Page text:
Introduction to Creative Effects
Now we're talking about custom creative effects. So it's all coming together now. We've talked about a lot of stuff, and we're getting into one of my favorite things, which is the workflow portion of our series that we're doing here. And this is where we get to jump in and take, just, put all the basic, beginning stuff to the side for a little bit, breathe a little bit, and allow our creative energies to flow. Creating your own custom effects, this is really important. We get to combine layers, layer masks, blend if, opacity fill, filters, adjustment layers, and, if we wanted to, even incorporate actions with all of this. So we're combining all this stuff that we have talked about to create things that make us unique in our workflow. And I have to talk about that uniqueness for a second here. I have this thing that I call tone, color, and artistic effects as a workflow. And this is exactly how my workflow starts every single time. You're going to get sick of this, because we're gonna t...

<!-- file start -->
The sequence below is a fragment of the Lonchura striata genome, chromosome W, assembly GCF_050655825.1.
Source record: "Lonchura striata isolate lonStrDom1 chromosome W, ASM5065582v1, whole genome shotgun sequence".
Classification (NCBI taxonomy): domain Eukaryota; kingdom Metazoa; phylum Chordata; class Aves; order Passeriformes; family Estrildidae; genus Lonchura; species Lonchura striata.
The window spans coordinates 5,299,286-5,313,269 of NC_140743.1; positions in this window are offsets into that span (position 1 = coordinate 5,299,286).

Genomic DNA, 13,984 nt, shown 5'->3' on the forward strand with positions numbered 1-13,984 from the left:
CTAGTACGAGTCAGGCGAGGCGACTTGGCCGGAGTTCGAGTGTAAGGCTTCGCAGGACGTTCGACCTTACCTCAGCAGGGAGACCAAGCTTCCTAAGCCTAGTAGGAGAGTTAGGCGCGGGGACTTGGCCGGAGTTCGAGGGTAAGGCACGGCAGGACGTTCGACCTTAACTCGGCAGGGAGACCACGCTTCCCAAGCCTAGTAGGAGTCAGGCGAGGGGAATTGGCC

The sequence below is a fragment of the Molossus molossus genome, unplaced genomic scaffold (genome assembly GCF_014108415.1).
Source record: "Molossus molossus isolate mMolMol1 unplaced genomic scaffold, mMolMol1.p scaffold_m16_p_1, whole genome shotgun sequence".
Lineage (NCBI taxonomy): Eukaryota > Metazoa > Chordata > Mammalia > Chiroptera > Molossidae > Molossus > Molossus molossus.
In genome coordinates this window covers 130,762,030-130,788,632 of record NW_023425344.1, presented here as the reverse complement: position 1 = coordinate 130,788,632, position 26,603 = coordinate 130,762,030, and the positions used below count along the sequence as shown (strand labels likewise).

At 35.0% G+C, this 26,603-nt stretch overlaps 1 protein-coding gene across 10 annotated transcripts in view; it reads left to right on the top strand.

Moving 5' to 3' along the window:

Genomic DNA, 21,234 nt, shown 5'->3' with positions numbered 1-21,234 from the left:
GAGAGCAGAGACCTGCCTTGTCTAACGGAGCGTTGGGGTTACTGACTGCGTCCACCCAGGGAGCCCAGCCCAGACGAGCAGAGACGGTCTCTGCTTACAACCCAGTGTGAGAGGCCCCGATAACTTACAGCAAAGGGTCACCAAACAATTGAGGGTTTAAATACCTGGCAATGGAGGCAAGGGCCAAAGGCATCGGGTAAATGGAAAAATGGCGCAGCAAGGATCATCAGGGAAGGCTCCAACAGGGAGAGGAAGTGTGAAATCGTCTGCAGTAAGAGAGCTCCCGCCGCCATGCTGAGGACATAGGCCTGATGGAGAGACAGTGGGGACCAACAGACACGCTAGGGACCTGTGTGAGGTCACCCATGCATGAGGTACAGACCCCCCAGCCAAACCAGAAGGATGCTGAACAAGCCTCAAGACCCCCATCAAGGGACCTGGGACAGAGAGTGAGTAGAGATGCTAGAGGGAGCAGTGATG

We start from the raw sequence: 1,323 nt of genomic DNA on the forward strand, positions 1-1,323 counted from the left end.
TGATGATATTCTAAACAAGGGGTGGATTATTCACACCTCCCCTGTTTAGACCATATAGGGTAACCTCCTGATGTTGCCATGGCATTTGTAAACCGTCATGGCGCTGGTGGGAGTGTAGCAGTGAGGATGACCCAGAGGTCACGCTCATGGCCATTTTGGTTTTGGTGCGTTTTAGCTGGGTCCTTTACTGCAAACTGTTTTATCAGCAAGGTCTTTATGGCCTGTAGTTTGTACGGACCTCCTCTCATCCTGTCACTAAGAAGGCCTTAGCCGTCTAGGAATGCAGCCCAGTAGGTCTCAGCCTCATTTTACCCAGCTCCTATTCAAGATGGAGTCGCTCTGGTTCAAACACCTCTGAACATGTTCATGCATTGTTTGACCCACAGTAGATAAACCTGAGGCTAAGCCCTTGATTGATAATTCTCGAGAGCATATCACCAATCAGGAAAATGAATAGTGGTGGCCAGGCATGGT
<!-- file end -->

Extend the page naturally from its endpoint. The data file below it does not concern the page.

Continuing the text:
alk about it quite a bit over the next four lessons after this. Tone is just getting, making sure your shadows, your highlights, your mid-tones, all jive well. Color is making sure that your colors look good when they're on that canvas, that reds look like reds, yellows look like yellows, and maybe, you maybe adjust some tonal contrast in those colors. But artistic effects, this is where you come out. This is where you become unique. Anyone can do these things; anyone can do that. A trained technician of photos can do this. But this part right here, this is you. This is where your style lives. Now just to take a little aside here, I used to do this thing called an HDR concert on my website called Everyday HDR. And what the HDR concert was is this is where I would take a bracketed series of images, I would put them into a zip file, I'd post them on my website, and anybody who wanted to process them could download them, send me their version, and I would compile a post of all the people who built an HDR photograph from the series of bracketed images. It was probably around, I stopped doing this probably around 2015 or so. Well, what happened was, no matter who got those bracketed photos, everyone would come back with a wildly different image. And HDR is one of those things where, yeah, we could all take a little turn for the worst on some of those things, but they were really good. It was just really good works of art that I think the HDR process would force people more into this direction than into just this direction. And every one of those images, if it was from Germany, France, Italy, America, Wisconsin, no matter where that thing came from, they all had their own unique artistic expression in there. Some of those individuals would, they participated in every one of those HDR concerts that I did. I think I did like 15 of them. And what you saw from that was I could look at them without even knowing who the individual was, I'd be like, "That's a Jim, that's a Matt, that's a Blake," and I could see their artistic approach coming through in that image. This stuff anyone can do. This stuff is where I want you to start heading towards now. I don't care who you think you are as a photographer, you are an artist first, okay? I have a t-shirt that I wear. It says, "Hello, my name is artist. I am a photographer." (audience members giggle) As it's mind-boggling stuff, because if you think of yourself as, "Oh, I'm just a photographer," I hear that all the time, "Oh, I'm just a photographer." Really? Then that's all you ever will be. I am an artist first, and then I'm a photographer. That lets me play in this artistic realm a lot and have a lot of fun, and be a little bit more free with my creative expression. This is what's helped me develop a style. This is what's separated my work from all the other people. This would be an image that I would say tone and color-wise, is done. It's in the inside of the Notre Dame. Gotta love that 10 millimeter lens. But, in the inside of the Notre Dame, this is what I would say is technically probably good on tone and color. And I could've stopped there, but the next transition was my artistic effect, changing that image just so slightly to have my style and my unique flare added to that. Subtle, but it's a big difference. If you saw these, actually looking at them on a computer screen, you'd be like, like I'm looking at it here, I'm like, "Oh man, that is wildly different." Here's another image. This is what I would say probably technically, this is another one from Grinter's Farm, technically, for tone and color it's probably pretty good. But look what happens when I put my artistic flare on it. That's uniquely and innately me. Nobody else can create this style image in this exact same way, and I know that because all of this was actually done in Adobe Camera Raw. But putting radial filters here to pop this one. Put a radial filter here to pop this one. Drop a graduated filter here to pop the background. All of those adjustments that you make, think about the exponential amount of possibilities there are when you start combining all those things together. But this is uniquely me, and I'm the only one who could've done this to this photograph. If I gave you these bracketed photos and had you work on this, you're gonna come up with something completely different that's uniquely you and that only you can create. So what we're gonna do in this segment is we're just gonna take a look at all the things that we've talked about so far and start looking at ways that we can combine adjustment layers together to create our own artistic styles. Now we've talked about filters, so this is kind of gonna feel a little bit like what we did with filters, but we're not really gonna be using that many filters for this. We're really gonna be using adjustment layers, and, expanding the possibilities of those adjustment layers. 'Cause a gradient map can do so much. A regular gradient can do so much, but it can only do that much if you know all the things you need to do to make it do that to develop your unique style. So let's go ahead and jump into Photoshop and get started with our first creative effect.